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ë  ( June 19, 1623 ± August 19, 1662), was a French mathematician,

physicist, inventor, writer and Catholic philosopher. He was a child prodigy who was educated
by his father, a Tax Collector in Rouen. Pascal's earliest work was in the natural and applied
sciences where he made important contributions to the study of fluids, and clarified the concepts
of pressure and vacuum by generalizing the work of Evangelista Torricelli. Pascal also wrote in
defense of the scientific methodj

Ôn 1642, while still a teenager, he started some pioneering work on calculating machines,
and after three years of effort and 50 prototypes[1] he invented the mechanical calculator.[2][3] He
built twenty of these machines (called the Pascaline) in the following ten years.[4] Pascal was a
mathematician of the first order. He helped create two major new areas of research. He wrote a
significant treatise on the subject of projective geometry at the age of sixteen, and later
corresponded with Pierre de Fermat on probability theory, strongly influencing the development
of modern economics and social sciencej

Following a mystical experience in late 1654, he abandoned his scientific work and
devoted himself to philosophy and theology. His two most famous works date from this period
the letter Π 
  and the  . Pascal was in poor health throughout his life and
his death came just two month after his 39th birthday.

Pascal¶s principle states that a pressure applied to a confined fluid is transmitted equally in all
directions throughout the fluid.

F1 = F2
A1 A2

Where F1= The force supplied (N)

F2= The force produced (N)
A1= The area over which the original force is applied
A2= The area over which the produced force is applied


You need to lift a truck with a loaded mass of 427 000 kg and are designing a hydraulic press to
allow you to do so. Knowing that the maximum force that you can provide is 825 N over a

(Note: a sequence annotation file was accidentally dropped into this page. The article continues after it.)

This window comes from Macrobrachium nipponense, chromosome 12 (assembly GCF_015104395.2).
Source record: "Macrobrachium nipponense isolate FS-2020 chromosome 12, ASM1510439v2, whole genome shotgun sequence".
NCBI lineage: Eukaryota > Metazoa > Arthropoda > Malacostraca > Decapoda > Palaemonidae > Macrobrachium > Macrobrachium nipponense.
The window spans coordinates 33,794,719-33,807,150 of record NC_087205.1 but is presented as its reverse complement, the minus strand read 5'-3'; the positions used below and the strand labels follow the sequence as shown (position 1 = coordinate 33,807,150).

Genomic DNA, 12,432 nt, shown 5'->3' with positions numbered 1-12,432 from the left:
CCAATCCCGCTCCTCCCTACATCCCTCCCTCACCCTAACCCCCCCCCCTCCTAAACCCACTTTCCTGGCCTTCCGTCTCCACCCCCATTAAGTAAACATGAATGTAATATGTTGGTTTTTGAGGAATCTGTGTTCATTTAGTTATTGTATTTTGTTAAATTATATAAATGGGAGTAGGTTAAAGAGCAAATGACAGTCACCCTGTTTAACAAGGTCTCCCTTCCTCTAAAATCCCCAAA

contact area of 15cm, calculate the minimum area that will be needed at the point.

We know F1= 825N, F2= mg 427 000 x 9.8 = 4184600 N, and A1= 15cm = 0.0015m.
Substituting into the equation:

= 4184600/825 x 0.0015 = 7.6

So the plate will be applying the produced force will need to have an area of at least 7.6m.


A hydraulic system is a device in which a small applied force can give rise to a large force.
The principle of the hydraulic system is widely used in jacks, vehicles braking systems,
hydraulic persses, and heavy machinery.
A hydraulic lift for automobiles is an example of a force multiplied by hydraulic press,
based on Pascal¶s principle. The fluid in the small cylinder must be moved much further than the
distance the car is lifted.

For example, if the lift cylinder were 25cm in diameter and the small cylinder were 1.25 cm
in diameter, then the ratio of the areas is 400, so the hydraulic press arrangement gives a
multiplication of 400 times the force. To lift a 6000 newton car, you would have to exert only
6000N/400 = 15N on the fluid in the small cylinder to lift the car. However, to lift the car 10cm,
you would have to move the oil 400 x 10cm = 40 metres. This is practical by pumping oil into
this small cylinder with a small compressor.
Hydraulic jack is the basis of Pascal¶s principle, named for Blaise Pascal, who lived in the